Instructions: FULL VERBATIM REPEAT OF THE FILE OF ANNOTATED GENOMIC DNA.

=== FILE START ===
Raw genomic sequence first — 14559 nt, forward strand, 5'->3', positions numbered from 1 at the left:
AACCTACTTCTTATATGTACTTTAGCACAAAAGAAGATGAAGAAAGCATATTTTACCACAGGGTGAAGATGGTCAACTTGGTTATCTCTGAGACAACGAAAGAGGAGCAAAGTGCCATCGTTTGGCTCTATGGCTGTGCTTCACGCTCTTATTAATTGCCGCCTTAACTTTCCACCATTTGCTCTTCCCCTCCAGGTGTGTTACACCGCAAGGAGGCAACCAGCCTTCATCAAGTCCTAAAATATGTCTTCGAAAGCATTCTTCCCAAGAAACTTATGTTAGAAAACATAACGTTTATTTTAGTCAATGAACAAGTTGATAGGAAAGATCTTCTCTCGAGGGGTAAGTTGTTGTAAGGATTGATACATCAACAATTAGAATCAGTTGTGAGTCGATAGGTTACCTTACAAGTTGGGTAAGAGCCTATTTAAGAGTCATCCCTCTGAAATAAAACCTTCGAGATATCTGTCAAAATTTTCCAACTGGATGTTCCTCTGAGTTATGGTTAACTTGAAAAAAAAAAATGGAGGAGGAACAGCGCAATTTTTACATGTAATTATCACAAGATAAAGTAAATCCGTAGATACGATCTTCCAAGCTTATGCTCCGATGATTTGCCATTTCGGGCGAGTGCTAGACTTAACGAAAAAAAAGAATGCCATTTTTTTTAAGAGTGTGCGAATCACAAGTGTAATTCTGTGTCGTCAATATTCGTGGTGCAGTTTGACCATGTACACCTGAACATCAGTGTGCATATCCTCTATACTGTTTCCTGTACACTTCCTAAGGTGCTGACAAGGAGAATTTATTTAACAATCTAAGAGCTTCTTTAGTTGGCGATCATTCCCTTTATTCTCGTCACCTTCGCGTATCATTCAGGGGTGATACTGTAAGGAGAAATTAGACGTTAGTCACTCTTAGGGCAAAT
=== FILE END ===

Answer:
Raw genomic sequence first — 14559 nt, forward strand, 5'->3', positions numbered from 1 at the left:
AACCTACTTCTTATATGTACTTTAGCACAAAAGAAGATGAAGAAAGCATATTTTACCACAGGGTGAAGATGGTCAACTTGGTTATCTCTGAGACAACGAAAGAGGAGCAAAGTGCCATCGTTTGGCTCTATGGCTGTGCTTCACGCTCTTATTAATTGCCGCCTTAACTTTCCACCATTTGCTCTTCCCCTCCAGGTGTGTTACACCGCAAGGAGGCAACCAGCCTTCATCAAGTCCTAAAATATGTCTTCGAAAGCATTCTTCCCAAGAAACTTATGTTAGAAAACATAACGTTTATTTTAGTCAATGAACAAGTTGATAGGAAAGATCTTCTCTCGAGGGGTAAGTTGTTGTAAGGATTGATACATCAACAATTAGAATCAGTTGTGAGTCGATAGGTTACCTTACAAGTTGGGTAAGAGCCTATTTAAGAGTCATCCCTCTGAAATAAAACCTTCGAGATATCTGTCAAAATTTTCCAACTGGATGTTCCTCTGAGTTATGGTTAACTTGAAAAAAAAAAATGGAGGAGGAACAGCGCAATTTTTACATGTAATTATCACAAGATAAAGTAAATCCGTAGATACGATCTTCCAAGCTTATGCTCCGATGATTTGCCATTTCGGGCGAGTGCTAGACTTAACGAAAAAAAAGAATGCCATTTTTTTTAAGAGTGTGCGAATCACAAGTGTAATTCTGTGTCGTCAATATTCGTGGTGCAGTTTGACCATGTACACCTGAACATCAGTGTGCATATCCTCTATACTGTTTCCTGTACACTTCCTAAGGTGCTGACAAGGAGAATTTATTTAACAATCTAAGAGCTTCTTTAGTTGGCGATCATTCCCTTTATTCTCGTCACCTTCGCGTATCATTCAGGGGTGATACTGTAAGGAGAAATTAGACGTTAGTCACTCTTAGGGCAAAT